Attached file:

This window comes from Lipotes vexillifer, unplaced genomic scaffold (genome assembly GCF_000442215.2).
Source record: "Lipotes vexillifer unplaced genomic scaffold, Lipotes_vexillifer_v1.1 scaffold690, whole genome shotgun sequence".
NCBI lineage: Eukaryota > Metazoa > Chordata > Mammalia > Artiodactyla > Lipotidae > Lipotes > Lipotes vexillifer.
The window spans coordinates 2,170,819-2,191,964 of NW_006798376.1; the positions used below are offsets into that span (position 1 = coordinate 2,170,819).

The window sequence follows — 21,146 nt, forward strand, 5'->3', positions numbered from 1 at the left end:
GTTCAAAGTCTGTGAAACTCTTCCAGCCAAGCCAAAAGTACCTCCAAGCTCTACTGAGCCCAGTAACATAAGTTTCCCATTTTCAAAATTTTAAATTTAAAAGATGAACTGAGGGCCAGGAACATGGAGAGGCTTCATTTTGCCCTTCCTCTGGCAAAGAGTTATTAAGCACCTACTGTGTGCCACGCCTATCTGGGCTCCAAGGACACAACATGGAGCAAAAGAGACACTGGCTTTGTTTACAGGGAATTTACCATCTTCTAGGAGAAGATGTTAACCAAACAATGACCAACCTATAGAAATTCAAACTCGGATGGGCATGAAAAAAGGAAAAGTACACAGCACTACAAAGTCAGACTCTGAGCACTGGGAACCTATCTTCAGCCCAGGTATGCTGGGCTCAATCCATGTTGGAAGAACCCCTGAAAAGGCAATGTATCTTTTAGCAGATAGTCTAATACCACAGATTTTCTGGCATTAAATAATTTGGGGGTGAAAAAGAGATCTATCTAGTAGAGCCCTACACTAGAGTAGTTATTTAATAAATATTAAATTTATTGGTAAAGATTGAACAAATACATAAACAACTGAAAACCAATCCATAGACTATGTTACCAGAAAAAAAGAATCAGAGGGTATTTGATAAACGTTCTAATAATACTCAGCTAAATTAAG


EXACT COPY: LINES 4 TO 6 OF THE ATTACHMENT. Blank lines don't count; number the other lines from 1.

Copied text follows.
The window spans coordinates 2,170,819-2,191,964 of NW_006798376.1; the positions used below are offsets into that span (position 1 = coordinate 2,170,819).

The window sequence follows — 21,146 nt, forward strand, 5'->3', positions numbered from 1 at the left end:
GTTCAAAGTCTGTGAAACTCTTCCAGCCAAGCCAAAAGTACCTCCAAGCTCTACTGAGCCCAGTAACATAAGTTTCCCATTTTCAAAATTTTAAATTTAAAAGATGAACTGAGGGCCAGGAACATGGAGAGGCTTCATTTTGCCCTTCCTCTGGCAAAGAGTTATTAAGCACCTACTGTGTGCCACGCCTATCTGGGCTCCAAGGACACAACATGGAGCAAAAGAGACACTGGCTTTGTTTACAGGGAATTTACCATCTTCTAGGAGAAGATGTTAACCAAACAATGACCAACCTATAGAAATTCAAACTCGGATGGGCATGAAAAAAGGAAAAGTACACAGCACTACAAAGTCAGACTCTGAGCACTGGGAACCTATCTTCAGCCCAGGTATGCTGGGCTCAATCCATGTTGGAAGAACCCCTGAAAAGGCAATGTATCTTTTAGCAGATAGTCTAATACCACAGATTTTCTGGCATTAAATAATTTGGGGGTGAAAAAGAGATCTATCTAGTAGAGCCCTACACTAGAGTAGTTATTTAATAAATATTAAATTTATTGGTAAAGATTGAACAAATACATAAACAACTGAAAACCAATCCATAGACTATGTTACCAGAAAAAAAGAATCAGAGGGTATTTGATAAACGTTCTAATAATACTCAGCTAAATTAAG